- The parents must provide their children with the basic needs for education, shelter, food, and clothing (CCQ 33).
- All children are equal in the eyes of the law, regardless of the parents’ marital status (CCQ 513).
- In the case of separation, the court’s decision is influenced first and foremost by the best interests of the child (CCQ 33).
- Power of attorney:
- The contract often specifies your spouse as the power of attorney in case of an accident.
- This means that if you are not able to act on your own behalf because you are, for example, injured, then your spouse can make legal decisions on your behalf, such as selling your house.
Certain laws, however, apply the same criteria to couples just living together and married/civil union couples, particularly those governing: social aid, legal aid, income tax, the Quebec pension plan, and worker’s compensation.
To find out more on cohabitation contracts, please see http://www.publicationsduquebec.gouv.qc.ca/eng/products/978-2-551-19757-6
I have lived with my partner for several years, and we have children. We have decided to separate – what rights do I have?
Although in other provinces two people living together can owe each other support in case they break up, this is NOT the case in Quebec. Unless you write a co-habitation contract with your partner, you have no right to receive support from your partner, and no obligation to provide support to your partner. There are no shared items unless you have registered them as co-owned. Put simply, living together and being co-dependant gives rise to no rights or obligations in Quebec if you separate.
In the case of death of one partner, what will happen?
There are two possibilities:
- Your partner made a will: in that case, the inheritance will be divided as indicated in the will.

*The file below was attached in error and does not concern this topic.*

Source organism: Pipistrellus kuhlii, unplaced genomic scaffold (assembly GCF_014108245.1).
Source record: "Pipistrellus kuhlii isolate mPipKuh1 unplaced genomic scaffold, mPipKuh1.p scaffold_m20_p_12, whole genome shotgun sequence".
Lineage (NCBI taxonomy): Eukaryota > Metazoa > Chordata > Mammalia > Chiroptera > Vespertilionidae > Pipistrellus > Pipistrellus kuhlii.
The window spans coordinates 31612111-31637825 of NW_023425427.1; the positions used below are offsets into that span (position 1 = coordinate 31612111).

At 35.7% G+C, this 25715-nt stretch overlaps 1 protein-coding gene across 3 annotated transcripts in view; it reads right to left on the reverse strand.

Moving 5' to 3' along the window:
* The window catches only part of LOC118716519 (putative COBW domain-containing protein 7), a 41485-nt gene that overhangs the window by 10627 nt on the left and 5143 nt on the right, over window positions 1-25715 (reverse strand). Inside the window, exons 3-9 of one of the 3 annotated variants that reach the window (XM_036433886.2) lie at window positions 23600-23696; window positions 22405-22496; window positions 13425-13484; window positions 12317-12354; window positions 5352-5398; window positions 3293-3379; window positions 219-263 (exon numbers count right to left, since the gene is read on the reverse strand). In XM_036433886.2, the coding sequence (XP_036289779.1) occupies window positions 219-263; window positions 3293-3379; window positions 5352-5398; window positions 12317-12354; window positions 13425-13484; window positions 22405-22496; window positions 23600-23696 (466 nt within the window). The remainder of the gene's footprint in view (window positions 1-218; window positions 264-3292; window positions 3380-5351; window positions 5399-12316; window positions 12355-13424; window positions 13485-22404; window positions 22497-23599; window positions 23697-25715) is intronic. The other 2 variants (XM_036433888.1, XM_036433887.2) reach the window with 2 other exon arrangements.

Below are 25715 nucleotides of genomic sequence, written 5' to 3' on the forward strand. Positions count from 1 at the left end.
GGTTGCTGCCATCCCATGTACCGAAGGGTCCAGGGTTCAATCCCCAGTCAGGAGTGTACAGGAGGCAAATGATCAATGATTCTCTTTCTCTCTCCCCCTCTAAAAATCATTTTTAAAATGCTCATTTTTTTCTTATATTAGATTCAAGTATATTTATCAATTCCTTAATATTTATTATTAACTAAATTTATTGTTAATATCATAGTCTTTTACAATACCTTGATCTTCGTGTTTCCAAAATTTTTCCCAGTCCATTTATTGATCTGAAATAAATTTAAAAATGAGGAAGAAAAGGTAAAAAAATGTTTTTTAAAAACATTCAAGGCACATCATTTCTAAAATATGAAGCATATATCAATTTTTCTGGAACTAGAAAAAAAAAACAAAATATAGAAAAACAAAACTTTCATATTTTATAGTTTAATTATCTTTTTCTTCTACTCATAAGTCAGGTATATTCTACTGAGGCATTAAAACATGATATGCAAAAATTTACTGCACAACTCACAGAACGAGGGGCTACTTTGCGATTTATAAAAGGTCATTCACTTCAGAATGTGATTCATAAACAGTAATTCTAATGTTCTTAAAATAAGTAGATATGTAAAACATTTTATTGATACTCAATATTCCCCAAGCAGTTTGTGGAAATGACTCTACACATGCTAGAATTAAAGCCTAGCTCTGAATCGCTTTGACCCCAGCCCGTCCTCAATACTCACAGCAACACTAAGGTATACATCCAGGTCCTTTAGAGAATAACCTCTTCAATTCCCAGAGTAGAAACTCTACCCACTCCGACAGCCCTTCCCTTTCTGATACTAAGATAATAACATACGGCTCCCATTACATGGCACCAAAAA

- Your partner did not make a will: you will NOT be able to inherit from your partner. When a person is deceased and does not have a will, the property will be divided according to the Civil Code of Quebec, which designates certain people as legal successors by order of proximity. First, the law designates the spouse and children as successors, one third will go to the spouse and two thirds to the children. There is no recognition for the unmarried partner. If there is no spouse, the property is given in full to the children. If there are no children and no spouse the succession will go to the parents or brother and sister and so on and so forth. If your partner is still legally married or legally in a civil union and has no will, the property will go to his spouse even if they are estranged.
What happens if my partner and I break up?
The consequences of a breakup will depend greatly on whether or not you have a cohabitation contract (see “What is a cohabitation contract and what should I put in it?” above for further information).
If you have signed a contract, it is what will determine the consequences of the breakup. If not, first and foremost you should try to come to an agreement among yourselves. In cases where you are not able to agree, or where an agreement would essentially be imposed by one of you on the other, you can try certain recourses, like presenting an “action in partition” in court.